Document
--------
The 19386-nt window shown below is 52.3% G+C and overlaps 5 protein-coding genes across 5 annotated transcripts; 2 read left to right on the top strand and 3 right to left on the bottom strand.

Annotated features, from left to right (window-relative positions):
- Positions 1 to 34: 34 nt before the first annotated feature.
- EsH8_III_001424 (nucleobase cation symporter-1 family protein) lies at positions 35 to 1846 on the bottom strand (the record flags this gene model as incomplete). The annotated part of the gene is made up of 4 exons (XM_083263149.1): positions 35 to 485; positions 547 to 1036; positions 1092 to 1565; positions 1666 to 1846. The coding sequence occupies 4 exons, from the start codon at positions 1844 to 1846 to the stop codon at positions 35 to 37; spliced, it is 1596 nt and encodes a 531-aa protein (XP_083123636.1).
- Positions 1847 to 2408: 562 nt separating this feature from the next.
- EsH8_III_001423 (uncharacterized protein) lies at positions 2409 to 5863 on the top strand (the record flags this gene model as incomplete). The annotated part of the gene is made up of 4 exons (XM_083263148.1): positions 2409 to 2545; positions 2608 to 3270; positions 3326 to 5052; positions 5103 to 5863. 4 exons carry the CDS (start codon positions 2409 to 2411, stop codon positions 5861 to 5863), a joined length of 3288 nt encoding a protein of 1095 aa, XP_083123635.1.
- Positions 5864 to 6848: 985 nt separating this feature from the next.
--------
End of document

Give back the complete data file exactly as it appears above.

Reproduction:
The 19386-nt window shown below is 52.3% G+C and overlaps 5 protein-coding genes across 5 annotated transcripts; 2 read left to right on the top strand and 3 right to left on the bottom strand.

Annotated features, from left to right (window-relative positions):
- Positions 1 to 34: 34 nt before the first annotated feature.
- EsH8_III_001424 (nucleobase cation symporter-1 family protein) lies at positions 35 to 1846 on the bottom strand (the record flags this gene model as incomplete). The annotated part of the gene is made up of 4 exons (XM_083263149.1): positions 35 to 485; positions 547 to 1036; positions 1092 to 1565; positions 1666 to 1846. The coding sequence occupies 4 exons, from the start codon at positions 1844 to 1846 to the stop codon at positions 35 to 37; spliced, it is 1596 nt and encodes a 531-aa protein (XP_083123636.1).
- Positions 1847 to 2408: 562 nt separating this feature from the next.
- EsH8_III_001423 (uncharacterized protein) lies at positions 2409 to 5863 on the top strand (the record flags this gene model as incomplete). The annotated part of the gene is made up of 4 exons (XM_083263148.1): positions 2409 to 2545; positions 2608 to 3270; positions 3326 to 5052; positions 5103 to 5863. 4 exons carry the CDS (start codon positions 2409 to 2411, stop codon positions 5861 to 5863), a joined length of 3288 nt encoding a protein of 1095 aa, XP_083123635.1.
- Positions 5864 to 6848: 985 nt separating this feature from the next.